What is a dumpling?
A dumpling is a pocket of dough usually filled with some sort of savory filling, but when it comes to soup dumplings, they can also be dough without any filling.
Dumplings are an almost universal type of food, there are lots of different types of dumplings from around the world. Infinitely adaptable and versatile, dumplings have become staples for many people. Dumplings can be made from different types of doughs, have different kinds of fillings, they can be steamed, boiled or fried, the options are all there for you to choose.
It's no wonder we have several kinds of dumplings in the Jewish cuisine from around the world, today we are focus on Jewish soup dumplings. Starting with the most popular and well known, the matzo ball.
This video from 2013 is one of our most searched for videos on youtube, with viewers from all over the world wanting to try their hand at this iconic Jewish staple. Matzo balls, otherwise known as Knaidlach, are dumplings made form ground matzo, eggs, fat, liquid and seasoning, most traditionally served on Passover, but many Jewish people serve them all year round on Shabbat in their chicken soup.
According to Gil Marks, author of Encyclopedia of Jewish Food, explains that they were developed as Passover alternative for the more commonly made bread or flour dumplings that became popular in Europe in the 12th Century. But they only became popular in the 20th century when packaged matzo meal was introduced.
We love matzo balls first because they are delicious, but we also love their versatility just like any good dumpling. We have colored our matzo balls, we have stuffed our matzo balls, we have fried our matzo balls. We have made large light and fluffy matzo balls called floaters and we have made small dense matzo balls called sinkers. What kind of matzo balls do you like?
The next soup dumpling on our trip around the Jewish world is Kubbe. Kubbe comes to us from the Jews of Iraq, Syria and Kuradistan and has become quite popular around Israel.
Kubbeh is made from either pure semolina flour or a mix of semolina and bulgur combined with water. The dough is stuffed with either raw or sautéed beef mixed with onions and seasonings. There are a few different kinds of broth most commonly cooked with Kubbe, the most well known are either made with beets as in our video or green veggies and lemon, called Chamusta. Check out our other recipes for Baharat Kubbe and Chamusta Kubbe with Bamia (Okra).
You might find meat and rice (or chickpea flour) dumplings from the same region prepared in similar ways, this how they made "kubbeh" for Passover and in some regions it is called Gondi.
Kubbeh can also be called Kibbeh and can be fried and served as appetizer with tahini.
Griz Galushka (Hungarian Farina Dumplings)
This soup dumpling comes directly from Jamie's grandparents and their Hungarian upbringing. Farina dumplings are the Hungarian version of matzoh balls. A wonderful addition to a chicken, beef or tomato soup, they are so tasty that you may find yourself working them into your regular repertoire.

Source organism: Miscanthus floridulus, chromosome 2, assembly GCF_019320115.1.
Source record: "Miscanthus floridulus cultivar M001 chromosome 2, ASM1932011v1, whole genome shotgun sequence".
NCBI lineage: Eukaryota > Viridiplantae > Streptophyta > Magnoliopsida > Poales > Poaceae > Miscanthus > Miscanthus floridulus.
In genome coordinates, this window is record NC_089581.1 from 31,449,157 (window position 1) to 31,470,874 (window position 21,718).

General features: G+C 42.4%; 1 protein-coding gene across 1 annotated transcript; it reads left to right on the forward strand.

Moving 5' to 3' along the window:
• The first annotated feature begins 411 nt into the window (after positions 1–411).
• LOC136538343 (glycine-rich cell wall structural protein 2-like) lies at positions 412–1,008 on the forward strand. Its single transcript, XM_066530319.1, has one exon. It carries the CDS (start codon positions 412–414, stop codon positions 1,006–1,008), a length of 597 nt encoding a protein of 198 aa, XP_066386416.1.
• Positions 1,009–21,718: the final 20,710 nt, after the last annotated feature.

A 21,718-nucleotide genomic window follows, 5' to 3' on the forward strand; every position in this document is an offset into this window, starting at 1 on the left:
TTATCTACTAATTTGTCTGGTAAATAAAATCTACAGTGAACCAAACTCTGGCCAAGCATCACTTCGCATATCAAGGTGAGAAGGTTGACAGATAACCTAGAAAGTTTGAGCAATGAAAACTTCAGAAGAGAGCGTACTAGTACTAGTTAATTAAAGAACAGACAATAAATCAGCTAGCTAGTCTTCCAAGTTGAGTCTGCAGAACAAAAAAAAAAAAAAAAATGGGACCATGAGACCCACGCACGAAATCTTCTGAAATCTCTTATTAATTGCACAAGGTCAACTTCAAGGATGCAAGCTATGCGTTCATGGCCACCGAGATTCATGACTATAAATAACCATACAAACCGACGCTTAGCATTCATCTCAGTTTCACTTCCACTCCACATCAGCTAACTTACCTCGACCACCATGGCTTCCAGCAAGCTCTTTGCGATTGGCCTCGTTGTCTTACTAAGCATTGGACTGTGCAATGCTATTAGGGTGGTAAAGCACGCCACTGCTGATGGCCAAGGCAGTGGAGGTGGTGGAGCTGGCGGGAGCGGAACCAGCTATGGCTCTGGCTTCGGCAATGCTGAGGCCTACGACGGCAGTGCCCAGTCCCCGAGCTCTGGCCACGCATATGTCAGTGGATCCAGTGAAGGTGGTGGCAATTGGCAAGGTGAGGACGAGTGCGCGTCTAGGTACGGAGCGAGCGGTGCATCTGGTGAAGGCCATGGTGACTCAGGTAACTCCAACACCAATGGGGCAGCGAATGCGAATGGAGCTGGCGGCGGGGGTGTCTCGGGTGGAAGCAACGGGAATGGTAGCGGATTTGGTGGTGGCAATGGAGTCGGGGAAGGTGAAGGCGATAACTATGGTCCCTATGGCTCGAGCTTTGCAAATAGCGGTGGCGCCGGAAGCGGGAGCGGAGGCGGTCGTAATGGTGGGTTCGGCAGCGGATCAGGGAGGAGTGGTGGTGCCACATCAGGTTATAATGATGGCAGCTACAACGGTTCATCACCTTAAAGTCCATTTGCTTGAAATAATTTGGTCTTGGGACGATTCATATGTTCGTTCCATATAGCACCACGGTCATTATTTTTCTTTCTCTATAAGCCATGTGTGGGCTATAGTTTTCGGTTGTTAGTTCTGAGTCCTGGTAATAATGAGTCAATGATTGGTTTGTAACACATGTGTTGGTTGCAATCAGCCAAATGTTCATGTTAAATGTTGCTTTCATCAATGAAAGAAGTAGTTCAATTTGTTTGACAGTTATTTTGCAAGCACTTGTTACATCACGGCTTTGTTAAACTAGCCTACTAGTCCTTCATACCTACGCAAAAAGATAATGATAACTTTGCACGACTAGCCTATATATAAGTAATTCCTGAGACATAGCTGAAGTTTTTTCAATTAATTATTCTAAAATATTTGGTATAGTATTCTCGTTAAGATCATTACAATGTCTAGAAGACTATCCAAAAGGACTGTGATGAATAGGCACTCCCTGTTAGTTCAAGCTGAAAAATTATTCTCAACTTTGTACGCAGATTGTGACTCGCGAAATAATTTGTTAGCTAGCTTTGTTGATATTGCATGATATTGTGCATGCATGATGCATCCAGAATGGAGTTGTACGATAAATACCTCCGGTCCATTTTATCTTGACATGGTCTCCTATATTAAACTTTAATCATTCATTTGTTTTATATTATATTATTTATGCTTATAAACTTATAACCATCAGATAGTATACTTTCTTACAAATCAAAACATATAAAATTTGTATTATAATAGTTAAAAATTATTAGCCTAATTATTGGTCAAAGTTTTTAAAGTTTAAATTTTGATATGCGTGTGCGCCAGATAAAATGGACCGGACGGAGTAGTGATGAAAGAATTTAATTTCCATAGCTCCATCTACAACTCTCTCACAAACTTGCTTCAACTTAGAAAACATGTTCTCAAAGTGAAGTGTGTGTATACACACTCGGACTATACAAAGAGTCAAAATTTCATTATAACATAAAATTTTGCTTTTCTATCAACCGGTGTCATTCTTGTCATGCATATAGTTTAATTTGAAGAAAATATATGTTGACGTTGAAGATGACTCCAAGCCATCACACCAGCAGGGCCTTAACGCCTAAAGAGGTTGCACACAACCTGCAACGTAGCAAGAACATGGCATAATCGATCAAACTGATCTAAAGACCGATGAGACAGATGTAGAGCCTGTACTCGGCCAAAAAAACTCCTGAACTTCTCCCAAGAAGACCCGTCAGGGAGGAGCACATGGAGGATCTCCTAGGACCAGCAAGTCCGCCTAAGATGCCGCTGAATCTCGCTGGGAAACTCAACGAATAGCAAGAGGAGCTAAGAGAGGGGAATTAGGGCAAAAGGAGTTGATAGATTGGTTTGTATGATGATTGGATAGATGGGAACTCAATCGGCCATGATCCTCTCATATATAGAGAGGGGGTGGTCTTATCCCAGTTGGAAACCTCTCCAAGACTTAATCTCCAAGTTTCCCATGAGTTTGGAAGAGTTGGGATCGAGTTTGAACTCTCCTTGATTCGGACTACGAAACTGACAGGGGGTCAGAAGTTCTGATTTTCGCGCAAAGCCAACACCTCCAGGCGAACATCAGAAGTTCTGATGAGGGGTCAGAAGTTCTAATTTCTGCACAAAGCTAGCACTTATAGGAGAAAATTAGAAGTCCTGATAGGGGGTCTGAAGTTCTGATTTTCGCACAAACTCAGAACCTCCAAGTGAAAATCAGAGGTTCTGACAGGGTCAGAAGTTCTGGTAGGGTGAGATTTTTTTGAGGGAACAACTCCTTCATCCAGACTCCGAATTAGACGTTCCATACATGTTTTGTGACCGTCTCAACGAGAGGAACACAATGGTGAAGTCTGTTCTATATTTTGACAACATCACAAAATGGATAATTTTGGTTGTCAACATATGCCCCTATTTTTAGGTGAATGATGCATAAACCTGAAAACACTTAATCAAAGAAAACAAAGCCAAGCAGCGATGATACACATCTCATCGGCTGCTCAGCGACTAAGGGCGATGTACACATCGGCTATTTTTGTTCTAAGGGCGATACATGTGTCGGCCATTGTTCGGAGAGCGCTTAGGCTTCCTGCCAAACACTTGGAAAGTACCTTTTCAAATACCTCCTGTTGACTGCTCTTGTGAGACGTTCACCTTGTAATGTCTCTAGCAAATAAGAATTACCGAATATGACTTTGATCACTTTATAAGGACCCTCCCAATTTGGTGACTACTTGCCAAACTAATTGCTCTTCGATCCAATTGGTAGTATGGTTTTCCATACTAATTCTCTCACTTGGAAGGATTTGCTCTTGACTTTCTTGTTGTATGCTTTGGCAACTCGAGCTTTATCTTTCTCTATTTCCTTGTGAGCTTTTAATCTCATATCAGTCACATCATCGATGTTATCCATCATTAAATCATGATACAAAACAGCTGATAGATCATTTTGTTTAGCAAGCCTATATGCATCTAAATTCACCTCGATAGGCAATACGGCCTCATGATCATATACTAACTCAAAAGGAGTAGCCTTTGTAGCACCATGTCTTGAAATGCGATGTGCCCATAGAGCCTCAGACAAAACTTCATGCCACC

You might find these dumplings referred to as semolina dumplings, but we prefer to use the whiter, lighter farina for a fluffier result. To understand the difference, farina is the cream of wheat and is extracted from soft wheat on the other hand, semolina is made from hard wheat.
While you can't make these on Passover, they make a perfect dumpling any other time of year.
Kreplach are a thin pasta like dough stuffed with meat, usually folded in a triangle. Another traditional Ashkenazi stuffed dumpling either served in soup or sautéed with onions. They are most similar to Asian wontons and that is why we use the readily available wonton wrappers to make kreplach easily.
Kreplach have been found throughout Europe since medieval times. Moment Magazine states "According to Hot chicken soup with tender kreplach welcomed Polish Jews to the holidays, while German Jews ate their own versions of steamed sweet, fruit-filled germknödel or dampfnudel. Russian Jews and their neighbors boiled small pelmeni, a pasta-style dough filled with meat. Central Europeans, Jews and Gentiles alike, adored Polish pierogi (and the Ukrainian version, vareniki)—large dumplings, boiled and sautéed, filled with sauerkraut, potatoes and even sweet cherries.
Still the origins of kreplach as a Jewish dumpling is unclear. Cultural anthropologist Claudia Roden argues in her book, The Book of Jewish Food, that the kreplach originated in the ghettos of Venice at about the same time the Italians first created the ravioli.
The late Gil Marks writes in the Encyclopedia of Jewish Food that a northern Chinese steamed, filled bun called mantou, meaning “savage’s head,” later became European filled pasta.
So while the history is debatable, Kreplach as a Jewish food is not. In fact many have the custom to serve Kreplach before Yom Kippur, on Hoshanah Rababa and on Purim. Find out more about these customs here.
These are the most common Jewish soup dumplings, let us know what your favorite soup dumpling is in the comments below.